Convergence: Shazam #1

The best parts of DC's Convergence books have been the pages before the dome comes down, when we get to spend time with old friends lost to comic book limbo or altered characterisations. Generally, once the opponent Earth characters come in - the likes of the Flashpoint oafs or Wildstorm no-marks Gen 13  - the fun ceases. 

So I was a bit worried when page one of this Shazam two-parter opened with the Telos broadcast declaring that a fight for the survival of one world will ensue. As it happens, we're hearing a broadcast of the original message - it came seven hours previously and so far, the dome hasn't come down. Billy Batson, Mary Bromfield and Freddie Freeman remain trapped in their regular bodies, with no powers that might enable them to help people in trouble. 

And one man isn't going to put up with it anymore, taking drastic action that brings us a cameo of two superheroes from the Golden Age Fawcett line whose technology-based powers mean they're very much still in the game. 

A mystery leads the teenagers to an encounter with the Monster Society of Evil - Dr Sivana, Mr Atom, Ibac and King Kull. The ensuing fight also involves friends of the Marvel Family Uncle Dudley, Sterling Morris and Mr Tawny. By the end of this issue, everyone has their powers back, the dome is down and representatives from the Gotham By Gaslight universe are invading Fawcett City. 
Jeff Parker writes, Evan 'Doc' Shaner draws and I sit back and enjoy the ride. We're with the Bronze Age Captain Marvel and co, heroes from the Forties enjoying a second chance at life after being frozen in Sivana's Suspendium for decades. Now Mary, Billy and Freddie have had their powers blocked, but they're still a fun bunch to spend time with, following clues like Nancy Drew and the Hardy Boys. Plus, they're inspirational, good role models for kids of all ages.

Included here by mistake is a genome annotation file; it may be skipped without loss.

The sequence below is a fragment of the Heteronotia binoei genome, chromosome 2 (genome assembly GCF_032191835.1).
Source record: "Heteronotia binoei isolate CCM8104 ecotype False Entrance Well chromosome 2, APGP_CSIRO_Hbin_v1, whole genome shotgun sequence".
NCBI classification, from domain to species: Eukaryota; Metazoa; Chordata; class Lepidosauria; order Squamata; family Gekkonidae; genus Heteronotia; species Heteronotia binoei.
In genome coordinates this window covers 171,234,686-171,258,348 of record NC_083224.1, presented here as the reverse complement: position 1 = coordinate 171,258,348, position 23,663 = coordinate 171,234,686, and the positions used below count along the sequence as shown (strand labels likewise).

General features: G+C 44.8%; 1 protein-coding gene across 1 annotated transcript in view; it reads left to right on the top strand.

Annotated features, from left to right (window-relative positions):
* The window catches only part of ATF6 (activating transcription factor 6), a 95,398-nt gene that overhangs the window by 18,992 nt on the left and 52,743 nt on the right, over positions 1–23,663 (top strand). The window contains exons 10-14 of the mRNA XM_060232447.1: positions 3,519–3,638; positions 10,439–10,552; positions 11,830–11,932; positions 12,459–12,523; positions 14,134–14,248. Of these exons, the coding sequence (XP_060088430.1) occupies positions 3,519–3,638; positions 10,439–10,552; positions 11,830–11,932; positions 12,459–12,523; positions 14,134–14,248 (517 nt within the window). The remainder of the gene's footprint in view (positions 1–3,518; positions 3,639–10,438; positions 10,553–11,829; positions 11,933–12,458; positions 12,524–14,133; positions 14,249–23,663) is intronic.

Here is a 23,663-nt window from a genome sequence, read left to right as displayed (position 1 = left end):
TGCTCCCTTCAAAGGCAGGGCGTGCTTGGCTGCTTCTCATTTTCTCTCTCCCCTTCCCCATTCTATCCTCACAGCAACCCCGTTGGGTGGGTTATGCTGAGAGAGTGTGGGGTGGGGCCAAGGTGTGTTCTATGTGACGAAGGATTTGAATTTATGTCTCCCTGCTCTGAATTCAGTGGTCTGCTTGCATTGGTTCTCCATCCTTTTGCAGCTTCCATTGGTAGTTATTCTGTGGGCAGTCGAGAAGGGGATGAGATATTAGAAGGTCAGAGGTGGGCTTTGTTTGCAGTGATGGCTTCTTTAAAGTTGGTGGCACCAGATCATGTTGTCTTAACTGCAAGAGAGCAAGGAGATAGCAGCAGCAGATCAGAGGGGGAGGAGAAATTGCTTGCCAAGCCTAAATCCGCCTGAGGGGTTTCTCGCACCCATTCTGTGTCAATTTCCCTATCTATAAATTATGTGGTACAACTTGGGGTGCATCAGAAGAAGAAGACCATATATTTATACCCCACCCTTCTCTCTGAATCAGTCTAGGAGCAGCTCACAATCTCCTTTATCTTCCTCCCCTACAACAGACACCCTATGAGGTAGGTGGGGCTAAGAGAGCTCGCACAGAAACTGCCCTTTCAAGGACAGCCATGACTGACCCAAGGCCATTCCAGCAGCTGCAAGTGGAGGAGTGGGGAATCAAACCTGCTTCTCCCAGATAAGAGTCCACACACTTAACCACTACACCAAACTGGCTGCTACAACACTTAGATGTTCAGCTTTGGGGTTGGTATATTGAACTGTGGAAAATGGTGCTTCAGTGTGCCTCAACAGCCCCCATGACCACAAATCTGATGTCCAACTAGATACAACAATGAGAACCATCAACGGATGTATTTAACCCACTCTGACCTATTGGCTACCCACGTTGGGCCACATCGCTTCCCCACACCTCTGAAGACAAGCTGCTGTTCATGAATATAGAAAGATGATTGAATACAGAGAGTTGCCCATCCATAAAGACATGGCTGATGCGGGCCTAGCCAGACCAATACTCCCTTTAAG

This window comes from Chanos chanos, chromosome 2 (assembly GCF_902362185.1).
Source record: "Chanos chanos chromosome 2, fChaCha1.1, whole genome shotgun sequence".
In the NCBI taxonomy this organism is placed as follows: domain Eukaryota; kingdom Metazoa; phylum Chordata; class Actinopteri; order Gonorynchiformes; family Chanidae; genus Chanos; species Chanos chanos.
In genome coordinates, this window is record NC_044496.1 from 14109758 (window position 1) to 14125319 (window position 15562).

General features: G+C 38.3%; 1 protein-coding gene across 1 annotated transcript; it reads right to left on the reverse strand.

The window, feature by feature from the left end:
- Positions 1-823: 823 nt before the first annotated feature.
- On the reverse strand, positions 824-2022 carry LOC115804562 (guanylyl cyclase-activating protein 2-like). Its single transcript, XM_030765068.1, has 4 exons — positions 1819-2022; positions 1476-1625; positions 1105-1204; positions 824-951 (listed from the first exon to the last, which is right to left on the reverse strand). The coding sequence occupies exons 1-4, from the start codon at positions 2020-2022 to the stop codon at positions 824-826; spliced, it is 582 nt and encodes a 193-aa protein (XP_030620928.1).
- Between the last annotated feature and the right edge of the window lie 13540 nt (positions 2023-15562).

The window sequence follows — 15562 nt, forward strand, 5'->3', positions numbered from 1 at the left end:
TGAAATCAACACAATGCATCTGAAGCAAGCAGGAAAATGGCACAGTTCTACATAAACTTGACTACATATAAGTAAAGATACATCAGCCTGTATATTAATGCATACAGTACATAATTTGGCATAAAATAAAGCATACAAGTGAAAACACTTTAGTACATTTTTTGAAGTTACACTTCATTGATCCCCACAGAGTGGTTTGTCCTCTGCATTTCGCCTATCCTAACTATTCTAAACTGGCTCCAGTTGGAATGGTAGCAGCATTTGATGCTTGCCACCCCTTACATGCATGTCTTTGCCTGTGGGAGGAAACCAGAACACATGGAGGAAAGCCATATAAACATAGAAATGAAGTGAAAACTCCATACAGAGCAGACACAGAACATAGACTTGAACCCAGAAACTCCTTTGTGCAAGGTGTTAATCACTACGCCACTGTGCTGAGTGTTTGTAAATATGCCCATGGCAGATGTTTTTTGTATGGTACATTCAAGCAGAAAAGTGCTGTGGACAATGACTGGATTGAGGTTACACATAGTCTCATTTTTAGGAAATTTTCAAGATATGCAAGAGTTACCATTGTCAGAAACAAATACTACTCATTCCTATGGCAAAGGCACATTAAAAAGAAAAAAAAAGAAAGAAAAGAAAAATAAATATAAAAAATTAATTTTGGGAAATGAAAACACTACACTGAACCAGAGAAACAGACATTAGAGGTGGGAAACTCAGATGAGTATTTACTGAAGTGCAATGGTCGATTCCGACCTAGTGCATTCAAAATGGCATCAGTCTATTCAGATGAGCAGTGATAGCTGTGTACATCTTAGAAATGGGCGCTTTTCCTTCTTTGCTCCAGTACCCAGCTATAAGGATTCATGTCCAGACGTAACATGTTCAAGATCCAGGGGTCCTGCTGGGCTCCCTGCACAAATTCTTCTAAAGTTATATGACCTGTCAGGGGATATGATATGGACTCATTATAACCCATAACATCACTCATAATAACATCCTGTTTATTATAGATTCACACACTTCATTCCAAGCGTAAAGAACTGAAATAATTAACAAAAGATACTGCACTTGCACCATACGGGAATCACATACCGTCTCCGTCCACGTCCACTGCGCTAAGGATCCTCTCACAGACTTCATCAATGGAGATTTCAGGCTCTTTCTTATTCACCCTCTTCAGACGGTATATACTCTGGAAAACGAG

And while Sivana and chums are dastardly, they remain within the bounds of the good old Comics Code Authority - they may have chained up Dudley and Mr Morris for months in a basement, but they've fed them protein drinks and they're looking good. 

Parker shows once again why he's such a terrific asset to DC, giving us a well-structured, pacey script combining character and action, never twisting personalities to produce a dramatic moment. If anyone's going to give us a battle between worlds without letting the event suck the fun out of a reunion with old friends, it's Parker. 
And I can't wait to see how Shaner - Parker's partner on the excellent Flash Gordon series - choreographs next month's encounter, because he does a fantastic job with this opening chapter. He finds a splendid balance between the simplicity of the original CC Beck designs and a more detailed, modem approach. Billy's transformation page, when it comes, is well worth the wait. And just look at Talky Tawny! 
Plus, as a bonus, we get a pin-up page of character designs. 

Another Flash Gordon alumnus, Jordie Bellaire, brings her colour box to proceedings, keeping things lively. Her choices help set the mood and make the already dynamic art pop even further. And letterer Saida Temofonte, usually seen on the DC digital books, has the words looking sharp. 

It's a great issue and even if you're not following the Convergence story, even if you're actively avoiding it, I'd say pick up this comic for classic superheroics with classic characters. 


  1. Actual it's Capt. Marvel vs Gotham by Gaslight.

  2. Ha, slip of the brain, thanks, I shall fix.

  3. I absolutely wish that Parker/Shaner/Bellaire were given a Captain Marvel book to write just like this. How about a 6 issue mini-series.

    Everything about this was an absolute win. Everything.

    I loved Flash Gordon by this team. They need to be put on something as a monthly. Why not this!!


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